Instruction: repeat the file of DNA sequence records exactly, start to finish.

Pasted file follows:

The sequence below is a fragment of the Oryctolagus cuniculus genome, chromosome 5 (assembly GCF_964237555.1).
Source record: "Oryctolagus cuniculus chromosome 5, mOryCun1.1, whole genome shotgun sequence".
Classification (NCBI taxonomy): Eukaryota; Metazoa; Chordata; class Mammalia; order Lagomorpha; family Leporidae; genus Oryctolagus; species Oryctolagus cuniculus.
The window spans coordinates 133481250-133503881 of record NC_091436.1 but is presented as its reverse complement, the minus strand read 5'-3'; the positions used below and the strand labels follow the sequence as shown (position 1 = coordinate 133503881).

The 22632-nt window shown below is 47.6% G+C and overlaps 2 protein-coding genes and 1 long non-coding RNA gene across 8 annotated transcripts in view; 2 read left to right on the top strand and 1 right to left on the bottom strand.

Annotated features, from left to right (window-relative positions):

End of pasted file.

The sequence below is a fragment of the Oryctolagus cuniculus genome, chromosome 5 (assembly GCF_964237555.1).
Source record: "Oryctolagus cuniculus chromosome 5, mOryCun1.1, whole genome shotgun sequence".
Classification (NCBI taxonomy): Eukaryota; Metazoa; Chordata; class Mammalia; order Lagomorpha; family Leporidae; genus Oryctolagus; species Oryctolagus cuniculus.
The window spans coordinates 133481250-133503881 of record NC_091436.1 but is presented as its reverse complement, the minus strand read 5'-3'; the positions used below and the strand labels follow the sequence as shown (position 1 = coordinate 133503881).

The 22632-nt window shown below is 47.6% G+C and overlaps 2 protein-coding genes and 1 long non-coding RNA gene across 8 annotated transcripts in view; 2 read left to right on the top strand and 1 right to left on the bottom strand.

Annotated features, from left to right (window-relative positions):